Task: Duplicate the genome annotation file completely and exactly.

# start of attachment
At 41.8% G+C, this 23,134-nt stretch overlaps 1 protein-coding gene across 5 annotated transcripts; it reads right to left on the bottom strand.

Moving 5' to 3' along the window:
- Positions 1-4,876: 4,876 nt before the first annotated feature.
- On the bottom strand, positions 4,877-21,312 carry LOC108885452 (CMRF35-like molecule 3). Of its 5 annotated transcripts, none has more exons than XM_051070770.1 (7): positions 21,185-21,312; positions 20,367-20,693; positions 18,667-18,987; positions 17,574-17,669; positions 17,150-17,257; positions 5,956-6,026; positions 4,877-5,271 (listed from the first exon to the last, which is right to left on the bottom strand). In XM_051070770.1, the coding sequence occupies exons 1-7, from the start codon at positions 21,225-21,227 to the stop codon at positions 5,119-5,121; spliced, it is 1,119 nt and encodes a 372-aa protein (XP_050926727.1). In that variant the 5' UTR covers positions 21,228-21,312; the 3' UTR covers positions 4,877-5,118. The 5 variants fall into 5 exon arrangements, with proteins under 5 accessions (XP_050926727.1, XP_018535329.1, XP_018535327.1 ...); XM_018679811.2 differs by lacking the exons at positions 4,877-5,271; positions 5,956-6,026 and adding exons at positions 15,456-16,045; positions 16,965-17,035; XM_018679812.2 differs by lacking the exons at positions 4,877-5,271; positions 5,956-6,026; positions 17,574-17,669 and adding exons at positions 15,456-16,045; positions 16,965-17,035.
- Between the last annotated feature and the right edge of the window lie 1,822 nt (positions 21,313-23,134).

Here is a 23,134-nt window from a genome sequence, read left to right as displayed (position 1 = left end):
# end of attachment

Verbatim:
At 41.8% G+C, this 23,134-nt stretch overlaps 1 protein-coding gene across 5 annotated transcripts; it reads right to left on the bottom strand.

Moving 5' to 3' along the window:
- Positions 1-4,876: 4,876 nt before the first annotated feature.
- On the bottom strand, positions 4,877-21,312 carry LOC108885452 (CMRF35-like molecule 3). Of its 5 annotated transcripts, none has more exons than XM_051070770.1 (7): positions 21,185-21,312; positions 20,367-20,693; positions 18,667-18,987; positions 17,574-17,669; positions 17,150-17,257; positions 5,956-6,026; positions 4,877-5,271 (listed from the first exon to the last, which is right to left on the bottom strand). In XM_051070770.1, the coding sequence occupies exons 1-7, from the start codon at positions 21,225-21,227 to the stop codon at positions 5,119-5,121; spliced, it is 1,119 nt and encodes a 372-aa protein (XP_050926727.1). In that variant the 5' UTR covers positions 21,228-21,312; the 3' UTR covers positions 4,877-5,118. The 5 variants fall into 5 exon arrangements, with proteins under 5 accessions (XP_050926727.1, XP_018535329.1, XP_018535327.1 ...); XM_018679811.2 differs by lacking the exons at positions 4,877-5,271; positions 5,956-6,026 and adding exons at positions 15,456-16,045; positions 16,965-17,035; XM_018679812.2 differs by lacking the exons at positions 4,877-5,271; positions 5,956-6,026; positions 17,574-17,669 and adding exons at positions 15,456-16,045; positions 16,965-17,035.
- Between the last annotated feature and the right edge of the window lie 1,822 nt (positions 21,313-23,134).

Here is a 23,134-nt window from a genome sequence, read left to right as displayed (position 1 = left end):